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Re: [commit] Improve performance with lots of shared libraries
- From: Pedro Alves <pedro at codesourcery dot com>
- To: Gary Benson <gbenson at redhat dot com>
- Cc: gdb-patches at sourceware dot org
- Date: Wed, 12 Oct 2011 17:15:41 +0100
- Subject: Re: [commit] Improve performance with lots of shared libraries
- References: <20110922171206.GB5874@redhat.com> <firstname.lastname@example.org> <20111012155918.GA4216@redhat.com>
On Wednesday 12 October 2011 16:59:18, Gary Benson wrote:
> Pedro Alves wrote:
> > To make this generic for all breakpoints/stops, what I have in mind
> > would be:
> > - at breakpoint creation or re-set time, check if the locations
> > we've created point at inlined code, and set a flag in the
> > breakpoint's locations. We know the location is inlined or not
> > from the debug info. Breakpoint creation is the slow path, so
> > that's okay.
> > - given that we need to single-step over those breakpoints, we also
> > need to know whether the PC after stepping over those breakpoints
> > points at inlined code. I think we can still do that at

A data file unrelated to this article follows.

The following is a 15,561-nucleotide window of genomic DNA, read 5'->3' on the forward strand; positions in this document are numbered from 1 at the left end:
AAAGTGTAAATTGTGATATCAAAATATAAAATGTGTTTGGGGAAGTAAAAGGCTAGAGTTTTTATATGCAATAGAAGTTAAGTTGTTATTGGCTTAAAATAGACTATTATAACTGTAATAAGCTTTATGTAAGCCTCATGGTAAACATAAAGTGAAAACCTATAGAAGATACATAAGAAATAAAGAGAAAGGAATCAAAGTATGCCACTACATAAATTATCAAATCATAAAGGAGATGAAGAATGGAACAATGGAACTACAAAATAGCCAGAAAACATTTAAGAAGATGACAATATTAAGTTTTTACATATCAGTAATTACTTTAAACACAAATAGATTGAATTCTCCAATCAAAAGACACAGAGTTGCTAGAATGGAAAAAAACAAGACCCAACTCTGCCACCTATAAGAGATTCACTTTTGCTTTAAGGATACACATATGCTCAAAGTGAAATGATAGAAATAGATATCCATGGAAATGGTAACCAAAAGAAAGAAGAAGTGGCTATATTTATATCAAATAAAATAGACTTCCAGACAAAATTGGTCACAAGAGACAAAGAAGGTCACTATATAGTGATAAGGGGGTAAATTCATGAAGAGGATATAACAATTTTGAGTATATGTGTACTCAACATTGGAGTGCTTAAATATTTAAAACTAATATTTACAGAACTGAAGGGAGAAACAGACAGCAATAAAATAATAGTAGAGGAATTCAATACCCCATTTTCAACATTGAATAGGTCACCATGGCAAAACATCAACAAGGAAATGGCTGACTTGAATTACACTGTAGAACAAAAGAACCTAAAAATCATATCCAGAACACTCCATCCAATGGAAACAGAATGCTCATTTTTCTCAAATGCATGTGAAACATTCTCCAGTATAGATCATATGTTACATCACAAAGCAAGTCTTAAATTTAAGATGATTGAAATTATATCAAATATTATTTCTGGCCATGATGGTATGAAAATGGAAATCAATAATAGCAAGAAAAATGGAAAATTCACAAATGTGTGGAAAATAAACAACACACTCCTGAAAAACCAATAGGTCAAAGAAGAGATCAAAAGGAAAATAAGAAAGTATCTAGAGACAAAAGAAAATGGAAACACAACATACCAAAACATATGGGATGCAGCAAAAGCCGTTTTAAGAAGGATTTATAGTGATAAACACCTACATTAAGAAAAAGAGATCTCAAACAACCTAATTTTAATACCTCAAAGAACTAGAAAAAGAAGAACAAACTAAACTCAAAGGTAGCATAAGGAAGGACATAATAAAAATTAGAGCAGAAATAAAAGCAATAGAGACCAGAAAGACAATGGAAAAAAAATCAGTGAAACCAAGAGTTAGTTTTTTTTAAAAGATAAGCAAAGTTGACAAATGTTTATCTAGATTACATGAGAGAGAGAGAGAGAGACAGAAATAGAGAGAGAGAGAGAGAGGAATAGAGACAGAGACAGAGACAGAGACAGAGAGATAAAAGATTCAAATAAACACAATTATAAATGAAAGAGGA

> > breakpoint creation or re-set time. We'd need to reuse the
> > software single-step machinery to know where the single-step
> > would take us, and record somewhere that those locations point to
> > inline code or not. We'd also check this list in
> > stopped_at_non_inline_function. The software single-step
> > machinery would need some cleaning up to make this possible.
> > It's interface, gdbarch_software_single_step, isn't fit for this.
> > The gdbarch hook should return a list of locations where to put
> > the breakpoint, instead of implementations planting the
> > breakpoints themselves, which would be a nice cleanup for other
> > things too. We'd also need to implement this hook for x86. It's
> > not implemented currently because x86 can do hardware
> > single-stepping.
> Ah, nice! Would it be appropriate to file a bug containing this
> information? So it doesn't get lost before I have a chance to work
> on it?
Sure! What I haven't thought about much is whether this
optimization would be indeed a general win. :-) It'd make a
difference if you tend to have planted breakpoints that
don't cause a stop often (e.g., some python breakpoint),
and maybe it'd make a difference on software single-step
targets, and a tiny bit on handling step-resume
breakpoints on hardware step targets? I don't have a clear
picture where time is being spent (other than roundtripping
to the target). Thread event breakpoints sound like low
hang fruit though.